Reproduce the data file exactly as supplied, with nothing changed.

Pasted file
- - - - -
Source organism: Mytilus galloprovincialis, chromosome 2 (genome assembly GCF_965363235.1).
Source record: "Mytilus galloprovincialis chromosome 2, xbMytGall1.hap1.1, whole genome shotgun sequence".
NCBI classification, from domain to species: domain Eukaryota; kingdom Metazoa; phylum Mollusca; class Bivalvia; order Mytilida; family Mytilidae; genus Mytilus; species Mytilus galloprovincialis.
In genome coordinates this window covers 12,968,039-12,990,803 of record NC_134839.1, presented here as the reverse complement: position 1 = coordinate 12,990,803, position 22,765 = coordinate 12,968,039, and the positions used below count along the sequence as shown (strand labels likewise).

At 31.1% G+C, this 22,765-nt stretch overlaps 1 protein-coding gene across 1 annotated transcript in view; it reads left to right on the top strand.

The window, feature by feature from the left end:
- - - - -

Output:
Source organism: Mytilus galloprovincialis, chromosome 2 (genome assembly GCF_965363235.1).
Source record: "Mytilus galloprovincialis chromosome 2, xbMytGall1.hap1.1, whole genome shotgun sequence".
NCBI classification, from domain to species: domain Eukaryota; kingdom Metazoa; phylum Mollusca; class Bivalvia; order Mytilida; family Mytilidae; genus Mytilus; species Mytilus galloprovincialis.
In genome coordinates this window covers 12,968,039-12,990,803 of record NC_134839.1, presented here as the reverse complement: position 1 = coordinate 12,990,803, position 22,765 = coordinate 12,968,039, and the positions used below count along the sequence as shown (strand labels likewise).

At 31.1% G+C, this 22,765-nt stretch overlaps 1 protein-coding gene across 1 annotated transcript in view; it reads left to right on the top strand.

The window, feature by feature from the left end: